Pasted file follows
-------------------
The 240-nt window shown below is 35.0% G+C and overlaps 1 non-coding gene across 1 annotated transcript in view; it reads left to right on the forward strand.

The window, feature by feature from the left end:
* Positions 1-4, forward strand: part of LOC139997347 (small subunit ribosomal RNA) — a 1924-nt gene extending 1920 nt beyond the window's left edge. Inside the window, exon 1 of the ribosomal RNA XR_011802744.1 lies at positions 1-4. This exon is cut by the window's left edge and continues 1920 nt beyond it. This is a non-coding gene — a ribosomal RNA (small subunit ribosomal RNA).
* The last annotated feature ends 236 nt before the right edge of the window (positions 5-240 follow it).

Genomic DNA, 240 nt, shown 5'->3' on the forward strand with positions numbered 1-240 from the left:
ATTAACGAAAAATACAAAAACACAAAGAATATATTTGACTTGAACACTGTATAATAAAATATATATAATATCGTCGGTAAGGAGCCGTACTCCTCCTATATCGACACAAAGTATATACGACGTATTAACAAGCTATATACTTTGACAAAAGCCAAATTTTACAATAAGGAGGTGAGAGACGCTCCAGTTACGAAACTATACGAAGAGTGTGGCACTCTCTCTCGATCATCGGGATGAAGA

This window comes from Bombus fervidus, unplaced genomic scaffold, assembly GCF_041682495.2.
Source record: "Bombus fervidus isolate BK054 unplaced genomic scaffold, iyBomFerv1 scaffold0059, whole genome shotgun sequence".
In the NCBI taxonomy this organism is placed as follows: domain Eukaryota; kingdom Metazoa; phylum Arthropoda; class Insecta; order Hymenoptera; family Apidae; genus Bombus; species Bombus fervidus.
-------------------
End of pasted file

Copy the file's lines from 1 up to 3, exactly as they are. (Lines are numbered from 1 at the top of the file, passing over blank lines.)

The 240-nt window shown below is 35.0% G+C and overlaps 1 non-coding gene across 1 annotated transcript in view; it reads left to right on the forward strand.

The window, feature by feature from the left end:
* Positions 1-4, forward strand: part of LOC139997347 (small subunit ribosomal RNA) — a 1924-nt gene extending 1920 nt beyond the window's left edge. Inside the window, exon 1 of the ribosomal RNA XR_011802744.1 lies at positions 1-4. This exon is cut by the window's left edge and continues 1920 nt beyond it. This is a non-coding gene — a ribosomal RNA (small subunit ribosomal RNA).